Every Monday morning, InsidePulse Movies Czar Scott “Kubryk” Sawitz brings an irreverent and oftentimes hilarious look at pop culture, politics, sports and whatever else comes to mind. And sometimes he writes about movies.
Every year it seems like we’re always complaining about film, and how Hollywood is out of ideas, but this year was actually pretty good for film as a whole. I realize in my capacity as the guy who likes crapping on bad films I can get a bit overzealous; my review of this faith-based film actually got a couple of threatening emails from the religious whack job crowd, for starters. But then again trashing bad films is part of the job description … and there were more than 10 films this year that redeemed my faith in film, especially after a summer of epic disappointments. Like this film … and this film, too.
Unlike those two films (among others) there were a ton of great films; these are the very best 10.
10. Jack Reacher
Why I loved it – Sometimes being a good genre film is tough in and of itself. Hollywood has this hard time when it comes to genre films, especially action films, in that they overdo it in a lot of areas. Sometimes a car chase should be just about chasing another car instead of some Michael Bay fueled orgy of CGI fueled explosions. Jack Reacher didn’t do any of that … it’s a good old fashioned procedural with Tom Cruise playing against type. He’s not charming, charismatic or a guy with a smile that melts women. This is a badass little man who has no qualms with kicking a man in the crotch multiple times to end a fight. He’s Ethan Hunt but with an edge. If eventually he’s going to transition out of Mission Impossible and into another franchise this would be a perfect way out.
9. Pitch Perfect
Why I loved it – I was not expecting this to be anything worthwhile and had planned on skipping it in theatres … but I kept hearing good things from people I trusted. And it turned out to be a really engaging film for all the right reasons. For as much as the Twilight films have made me lump Anna Kendrick in with the rest of the untalented Twilight kids its projects like this and Up in the Air that make me think she’s going to wind up a significantly bigger star than any of them. She consistently picks good projects outside of that series, even if she’s not in huge parts, and this is a near perfect star vehicle that has a Bring It On kind of vibe to it: not insanely popular but much more so in the years to come.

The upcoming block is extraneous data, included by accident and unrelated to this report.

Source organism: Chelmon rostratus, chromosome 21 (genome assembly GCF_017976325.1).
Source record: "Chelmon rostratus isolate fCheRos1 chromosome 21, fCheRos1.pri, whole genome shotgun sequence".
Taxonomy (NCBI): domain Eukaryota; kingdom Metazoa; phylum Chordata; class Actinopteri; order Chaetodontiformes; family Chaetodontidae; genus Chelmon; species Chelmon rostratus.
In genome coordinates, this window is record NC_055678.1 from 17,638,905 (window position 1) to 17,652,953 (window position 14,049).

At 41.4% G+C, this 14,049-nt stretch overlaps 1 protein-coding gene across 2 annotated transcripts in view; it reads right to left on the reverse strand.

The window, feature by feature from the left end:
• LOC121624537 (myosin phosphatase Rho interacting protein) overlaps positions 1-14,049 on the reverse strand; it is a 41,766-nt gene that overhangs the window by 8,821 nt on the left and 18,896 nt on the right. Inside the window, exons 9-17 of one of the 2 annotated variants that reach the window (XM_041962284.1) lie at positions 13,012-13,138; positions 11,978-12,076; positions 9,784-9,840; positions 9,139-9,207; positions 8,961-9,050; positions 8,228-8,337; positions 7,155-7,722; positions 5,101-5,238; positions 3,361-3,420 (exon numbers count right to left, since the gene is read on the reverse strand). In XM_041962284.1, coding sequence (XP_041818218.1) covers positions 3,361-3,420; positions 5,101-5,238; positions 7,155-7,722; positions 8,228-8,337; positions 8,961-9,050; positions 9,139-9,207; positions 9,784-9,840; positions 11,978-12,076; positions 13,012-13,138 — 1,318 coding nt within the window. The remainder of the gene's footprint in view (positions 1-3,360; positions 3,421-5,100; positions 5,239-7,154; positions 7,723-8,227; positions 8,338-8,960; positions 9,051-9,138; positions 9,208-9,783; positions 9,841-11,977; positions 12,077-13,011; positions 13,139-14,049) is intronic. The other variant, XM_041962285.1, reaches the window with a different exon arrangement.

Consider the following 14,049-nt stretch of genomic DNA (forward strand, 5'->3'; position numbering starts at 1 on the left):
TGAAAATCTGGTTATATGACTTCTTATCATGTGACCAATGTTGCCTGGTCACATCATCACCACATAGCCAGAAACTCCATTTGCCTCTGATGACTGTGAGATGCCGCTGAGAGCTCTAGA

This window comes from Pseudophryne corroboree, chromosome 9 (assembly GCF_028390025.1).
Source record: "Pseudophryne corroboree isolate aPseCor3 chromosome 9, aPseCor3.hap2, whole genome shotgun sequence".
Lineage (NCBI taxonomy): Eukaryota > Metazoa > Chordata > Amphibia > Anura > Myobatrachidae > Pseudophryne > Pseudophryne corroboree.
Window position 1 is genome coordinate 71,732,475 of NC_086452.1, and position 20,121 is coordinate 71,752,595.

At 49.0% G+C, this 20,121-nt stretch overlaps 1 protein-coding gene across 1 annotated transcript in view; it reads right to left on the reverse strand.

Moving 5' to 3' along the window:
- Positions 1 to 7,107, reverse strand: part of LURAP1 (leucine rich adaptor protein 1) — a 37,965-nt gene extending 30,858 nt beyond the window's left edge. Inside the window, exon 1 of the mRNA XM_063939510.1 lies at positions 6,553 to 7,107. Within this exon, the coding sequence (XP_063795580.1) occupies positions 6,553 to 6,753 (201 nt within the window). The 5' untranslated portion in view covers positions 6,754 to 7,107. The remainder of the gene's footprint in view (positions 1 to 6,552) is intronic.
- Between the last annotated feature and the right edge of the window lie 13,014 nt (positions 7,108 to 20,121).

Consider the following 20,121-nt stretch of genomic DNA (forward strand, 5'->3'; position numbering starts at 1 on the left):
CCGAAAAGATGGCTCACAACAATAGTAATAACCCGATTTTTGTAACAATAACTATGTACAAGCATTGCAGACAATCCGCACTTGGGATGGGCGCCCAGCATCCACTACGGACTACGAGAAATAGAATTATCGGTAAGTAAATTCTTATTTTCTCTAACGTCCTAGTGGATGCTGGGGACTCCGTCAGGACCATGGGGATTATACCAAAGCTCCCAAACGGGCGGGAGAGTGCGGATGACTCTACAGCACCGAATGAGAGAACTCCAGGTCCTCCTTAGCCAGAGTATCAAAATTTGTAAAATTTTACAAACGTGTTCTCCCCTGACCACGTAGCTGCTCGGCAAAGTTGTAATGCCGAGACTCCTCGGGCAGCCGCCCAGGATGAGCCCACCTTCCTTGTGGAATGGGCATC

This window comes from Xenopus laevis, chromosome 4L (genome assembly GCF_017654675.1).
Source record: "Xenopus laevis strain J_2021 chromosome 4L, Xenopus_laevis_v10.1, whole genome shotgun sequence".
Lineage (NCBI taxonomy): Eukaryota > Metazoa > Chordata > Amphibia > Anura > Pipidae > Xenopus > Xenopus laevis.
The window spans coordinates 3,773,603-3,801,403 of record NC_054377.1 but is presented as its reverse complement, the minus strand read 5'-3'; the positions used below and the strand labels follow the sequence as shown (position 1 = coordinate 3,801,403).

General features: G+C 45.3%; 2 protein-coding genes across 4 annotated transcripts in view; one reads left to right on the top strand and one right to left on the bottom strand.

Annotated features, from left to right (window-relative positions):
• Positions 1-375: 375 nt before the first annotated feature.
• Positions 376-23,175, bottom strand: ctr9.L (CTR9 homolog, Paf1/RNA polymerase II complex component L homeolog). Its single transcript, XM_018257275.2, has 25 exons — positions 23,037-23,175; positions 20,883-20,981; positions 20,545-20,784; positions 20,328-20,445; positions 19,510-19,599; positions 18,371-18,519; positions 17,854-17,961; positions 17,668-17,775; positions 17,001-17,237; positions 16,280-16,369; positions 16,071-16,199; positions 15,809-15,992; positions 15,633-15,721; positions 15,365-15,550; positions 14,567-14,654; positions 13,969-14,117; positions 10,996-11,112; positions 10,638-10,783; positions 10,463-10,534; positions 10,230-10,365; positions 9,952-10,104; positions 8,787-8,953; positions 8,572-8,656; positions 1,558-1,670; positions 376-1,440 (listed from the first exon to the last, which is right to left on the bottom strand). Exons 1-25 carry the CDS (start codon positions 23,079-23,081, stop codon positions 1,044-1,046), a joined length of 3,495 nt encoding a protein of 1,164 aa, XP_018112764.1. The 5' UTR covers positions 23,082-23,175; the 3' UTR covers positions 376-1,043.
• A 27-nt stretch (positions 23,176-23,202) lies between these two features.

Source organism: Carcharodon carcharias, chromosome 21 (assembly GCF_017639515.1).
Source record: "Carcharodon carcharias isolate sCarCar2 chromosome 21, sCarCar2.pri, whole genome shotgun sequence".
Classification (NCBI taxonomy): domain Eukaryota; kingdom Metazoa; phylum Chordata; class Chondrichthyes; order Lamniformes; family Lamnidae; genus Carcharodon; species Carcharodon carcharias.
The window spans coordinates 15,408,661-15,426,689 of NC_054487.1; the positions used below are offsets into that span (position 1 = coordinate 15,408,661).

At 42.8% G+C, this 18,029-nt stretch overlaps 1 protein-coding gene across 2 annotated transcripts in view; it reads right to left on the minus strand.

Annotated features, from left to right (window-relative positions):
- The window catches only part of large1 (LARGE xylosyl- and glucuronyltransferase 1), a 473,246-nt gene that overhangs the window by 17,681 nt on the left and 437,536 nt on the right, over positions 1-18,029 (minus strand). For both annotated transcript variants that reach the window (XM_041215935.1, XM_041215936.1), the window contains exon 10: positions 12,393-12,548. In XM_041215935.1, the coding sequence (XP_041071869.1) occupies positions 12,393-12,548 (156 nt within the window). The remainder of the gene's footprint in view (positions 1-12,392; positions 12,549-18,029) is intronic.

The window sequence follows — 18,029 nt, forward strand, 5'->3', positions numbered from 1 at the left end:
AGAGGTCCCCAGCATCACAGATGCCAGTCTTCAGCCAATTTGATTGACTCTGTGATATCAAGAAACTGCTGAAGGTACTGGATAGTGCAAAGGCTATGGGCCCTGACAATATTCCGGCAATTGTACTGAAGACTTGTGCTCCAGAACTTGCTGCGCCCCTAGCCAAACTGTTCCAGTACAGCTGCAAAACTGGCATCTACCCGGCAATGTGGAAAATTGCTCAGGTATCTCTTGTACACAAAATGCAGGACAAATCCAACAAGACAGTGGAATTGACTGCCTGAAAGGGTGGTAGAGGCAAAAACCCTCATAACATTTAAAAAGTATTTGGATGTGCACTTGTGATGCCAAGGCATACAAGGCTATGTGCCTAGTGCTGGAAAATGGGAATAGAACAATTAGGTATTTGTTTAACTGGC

8. Like Water
Why I loved it – The one thing I love most in life is watching people who are artists at what they do. From gunsmith work, car repair, waterworks, playing guitar, et al, I love seeing the creative process throughout any profession that requires it. It’s why Anderson Silva, the UFC middleweight champion, has always fascinated. I’ve never considered him a fighter; he’s always been an artist in how he does everything. The cage is his tapestry and I’m never dulled by anything he does; there’s something mercurial about what he does in a cage that as a fan of people who are creative makes me stand up and notice. Seeing Silva in what was a point in his career where he went from being an MMA villain to nearly single-handedly redeeming every aspect of his career in one fell swoop against Chael Sonnen is one thing. Seeing everything behind it from his perspective gives us a glimpse into the mind of the champion that we never see. All we heard was Sonnen talking smack before the fight; seeing Silva in the buildup to the fight gives us that perspective we didn’t have.
7. The Amazing Spider-Man
Why I loved it – I wish this had been the first crack at Spider-Man, not the fourth, because this has the potential to make us all forget about Sam Raimi’s trilogy. This is a better take on the character so far and I really like the casting so far, as well. It’s more genuine of a character than Raimi crafted but Marc Webb also had an advantage in making this film that Raimi didn’t. Raimi was wading into fairly uncharted waters with the comic book hero genre and there wasn’t a template on what to do and what not to do. Webb got his start in what’s the golden age of the genre, after The Dark Knight and the like shifted the paradigm of what we can and should expected out of a genre film. It’s why a film like Jonah Hex was such a universal stinker; in the early 90s it would’ve been par for the course but now we expect significantly more. The bar has been raised and Webb’s operating in that universe, not the one of lowered expectations.